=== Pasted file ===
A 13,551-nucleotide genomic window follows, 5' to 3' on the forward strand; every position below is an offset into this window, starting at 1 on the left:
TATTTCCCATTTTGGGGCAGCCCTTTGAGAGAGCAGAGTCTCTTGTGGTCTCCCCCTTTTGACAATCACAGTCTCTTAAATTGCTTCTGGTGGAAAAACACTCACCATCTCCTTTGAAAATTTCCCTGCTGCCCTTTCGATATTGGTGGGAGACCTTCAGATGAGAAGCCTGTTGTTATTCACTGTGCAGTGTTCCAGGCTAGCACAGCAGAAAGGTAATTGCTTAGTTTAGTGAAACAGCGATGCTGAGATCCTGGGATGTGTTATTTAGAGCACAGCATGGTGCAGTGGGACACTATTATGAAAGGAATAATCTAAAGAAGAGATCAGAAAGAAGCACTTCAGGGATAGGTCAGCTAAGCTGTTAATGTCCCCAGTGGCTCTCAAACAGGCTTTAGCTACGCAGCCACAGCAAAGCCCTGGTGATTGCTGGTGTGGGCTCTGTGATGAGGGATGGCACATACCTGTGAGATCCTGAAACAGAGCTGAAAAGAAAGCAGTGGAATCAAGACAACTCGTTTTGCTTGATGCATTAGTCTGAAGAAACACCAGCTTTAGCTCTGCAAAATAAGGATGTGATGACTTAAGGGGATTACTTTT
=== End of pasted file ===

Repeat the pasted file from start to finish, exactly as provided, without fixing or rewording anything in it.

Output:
A 13,551-nucleotide genomic window follows, 5' to 3' on the forward strand; every position below is an offset into this window, starting at 1 on the left:
TATTTCCCATTTTGGGGCAGCCCTTTGAGAGAGCAGAGTCTCTTGTGGTCTCCCCCTTTTGACAATCACAGTCTCTTAAATTGCTTCTGGTGGAAAAACACTCACCATCTCCTTTGAAAATTTCCCTGCTGCCCTTTCGATATTGGTGGGAGACCTTCAGATGAGAAGCCTGTTGTTATTCACTGTGCAGTGTTCCAGGCTAGCACAGCAGAAAGGTAATTGCTTAGTTTAGTGAAACAGCGATGCTGAGATCCTGGGATGTGTTATTTAGAGCACAGCATGGTGCAGTGGGACACTATTATGAAAGGAATAATCTAAAGAAGAGATCAGAAAGAAGCACTTCAGGGATAGGTCAGCTAAGCTGTTAATGTCCCCAGTGGCTCTCAAACAGGCTTTAGCTACGCAGCCACAGCAAAGCCCTGGTGATTGCTGGTGTGGGCTCTGTGATGAGGGATGGCACATACCTGTGAGATCCTGAAACAGAGCTGAAAAGAAAGCAGTGGAATCAAGACAACTCGTTTTGCTTGATGCATTAGTCTGAAGAAACACCAGCTTTAGCTCTGCAAAATAAGGATGTGATGACTTAAGGGGATTACTTTT